Film Reviews

Welcome to Sudden Death – Film Review

“I can’t wait to watch my daddy kick your ass.”

In what could very well be the first remake of a “Die Hard on/in a ___” film, Welcome to Sudden Death, featuring Michael Jai White under the direction of Dallas Jackson, is the almost scene-by-scene remake of 1995’s Van Damme classic, Sudden Death. This time around, the hero is not a former firefighter, but instead ex-special forces.

Jesse (White), a family man with severe flashbacks from his time serving in the Middle East, struggles to balance time with his two children and his current job as a security guard at the Phoenix Falcons basketball arena. Too often prioritising work – subconsciously making up for his errors in war – Jesse takes his kids to the game, with a brief tour of his job, in order to establish a stronger bond. However, after a system malfunction, an external tech team is brought in to fix the problem… and fix the security team one-by-one, as part of their terrorist operation, led by ex-CIA agent Jobe (Michael Eklund). With the Governor, celebrities and thousands of fans at the whim of a ticking bomb, can Jesse rebound the attacks of the terrorists and save the day?

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Michael Jai White, as Jesse, is an unbelievable spectacle. An absolute brick sh*thouse. His fighting, when required, almost resembles a hybrid of both Van Damme and Seagal. His skills here and there, however, go way beyond any realistic nature at times. White’s presentation and physique is so ultra masculine, yet not quite grotesque. There is an element of self-aware hilarity whenever Jesse manages to fluke a skill move or minor set piece. Equipped with a t-shirt cannon when outnumbered by terrorists in the VIP box ultimately sums up this film.

The ridiculousness exists all throughout Welcome to Sudden Death and way beyond exclusivity to its lead character. Equipped with a comedy sidekick in the guise of hopeless (and often clueless) janitor Gus (Gary Owen), his presence can be likened to that of the airport janitor, Marvin (Tom Bower) in Die Hard 2, just much worse. Incidentally, Gus does openly reference the concept of Die Hard to Jesse. Unfortunately, the weak supporting characters extends to the terrorists too. The lead villain, Jobe, poses little to no interest in his existence as a villain. There’s just no substance there. Powers Boothe in the 1995 film, though far from iconic as your Hans Grubers of this world, at least executed some degree of character when donning an obviously fake wig and moustache.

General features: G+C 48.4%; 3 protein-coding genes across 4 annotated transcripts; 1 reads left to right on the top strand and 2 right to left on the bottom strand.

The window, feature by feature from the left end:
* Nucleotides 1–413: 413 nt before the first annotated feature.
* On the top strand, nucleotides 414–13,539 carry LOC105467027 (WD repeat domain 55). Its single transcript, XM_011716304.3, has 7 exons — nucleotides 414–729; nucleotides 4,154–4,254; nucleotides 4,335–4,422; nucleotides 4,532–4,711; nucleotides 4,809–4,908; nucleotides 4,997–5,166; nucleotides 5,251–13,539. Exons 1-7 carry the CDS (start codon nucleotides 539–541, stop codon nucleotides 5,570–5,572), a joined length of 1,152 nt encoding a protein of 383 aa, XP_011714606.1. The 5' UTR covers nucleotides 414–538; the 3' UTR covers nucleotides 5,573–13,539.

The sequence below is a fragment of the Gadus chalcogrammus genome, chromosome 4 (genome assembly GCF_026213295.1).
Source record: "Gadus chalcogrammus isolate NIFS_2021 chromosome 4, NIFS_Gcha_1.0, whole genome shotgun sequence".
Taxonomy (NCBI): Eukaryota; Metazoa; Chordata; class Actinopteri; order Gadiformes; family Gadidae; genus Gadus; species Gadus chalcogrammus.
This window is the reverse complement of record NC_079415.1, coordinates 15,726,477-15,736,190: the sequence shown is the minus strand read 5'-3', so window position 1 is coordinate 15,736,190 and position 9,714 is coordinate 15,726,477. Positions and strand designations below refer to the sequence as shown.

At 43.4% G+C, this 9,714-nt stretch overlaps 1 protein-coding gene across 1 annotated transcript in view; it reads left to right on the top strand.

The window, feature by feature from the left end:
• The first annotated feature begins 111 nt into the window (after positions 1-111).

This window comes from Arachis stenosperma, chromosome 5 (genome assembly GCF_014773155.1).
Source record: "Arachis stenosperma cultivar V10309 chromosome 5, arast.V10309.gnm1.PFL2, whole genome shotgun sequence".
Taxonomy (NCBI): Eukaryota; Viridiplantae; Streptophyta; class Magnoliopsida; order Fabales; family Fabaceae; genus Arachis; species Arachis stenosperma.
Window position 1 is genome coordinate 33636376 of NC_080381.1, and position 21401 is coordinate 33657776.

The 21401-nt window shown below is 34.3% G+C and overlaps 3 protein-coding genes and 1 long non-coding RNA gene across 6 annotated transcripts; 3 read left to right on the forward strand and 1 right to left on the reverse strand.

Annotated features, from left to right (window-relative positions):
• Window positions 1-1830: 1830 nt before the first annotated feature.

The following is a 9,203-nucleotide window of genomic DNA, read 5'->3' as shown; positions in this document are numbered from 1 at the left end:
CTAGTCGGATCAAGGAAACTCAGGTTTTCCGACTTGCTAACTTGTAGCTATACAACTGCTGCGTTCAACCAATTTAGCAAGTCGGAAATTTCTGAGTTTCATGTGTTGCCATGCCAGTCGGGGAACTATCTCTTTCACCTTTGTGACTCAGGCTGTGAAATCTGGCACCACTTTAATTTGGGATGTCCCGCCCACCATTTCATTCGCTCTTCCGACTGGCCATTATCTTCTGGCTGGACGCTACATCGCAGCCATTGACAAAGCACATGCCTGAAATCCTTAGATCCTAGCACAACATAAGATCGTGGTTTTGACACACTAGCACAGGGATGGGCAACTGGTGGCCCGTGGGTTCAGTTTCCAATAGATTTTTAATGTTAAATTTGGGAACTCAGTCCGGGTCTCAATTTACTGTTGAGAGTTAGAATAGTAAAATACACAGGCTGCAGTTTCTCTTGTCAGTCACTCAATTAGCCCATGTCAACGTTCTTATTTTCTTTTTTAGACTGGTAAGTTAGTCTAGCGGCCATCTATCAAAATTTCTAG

Existentially, Welcome to Sudden Death is a disaster in two individual cases: as a remake, and as an action film. With only minor changes present – firefighter to special forces, hockey to basketball, and no fight against a mascot – the excessive repetition, though not quite shot-for-shot levels seen in Psycho, ultimately establishes the film as a cheap rip-off. As an action film, this one lacks any intensity or any truly good sequences, set pieces, or fights. Though the lighter tone is different, the fusion of that with its familiar output to the original, the end product is close to parody at times. It’s almost possible to parallel Welcome to Sudden Death and Sudden Death with Scary Movie and Scream.    

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In the end, whilst it isn’t essential to watch Sudden Death before Welcome to Sudden Death, the former is a much more satisfying viewing. Quality aside, the notable and welcomed difference between the two is that, whilst the original is completely ridiculous (as is every Die Hard knock-off), at least this direct-to-video remake is extremely self-aware in its approach. It’s stupidly tongue-in-cheek. There is a clear attempt from Dallas Jackson to create something good, but it falls too flat way too often. Jackson’s direction of White, however, is the best aspect of this film.

Welcome to Sudden Death is out on DVD on 22nd March from Dazzler Media.

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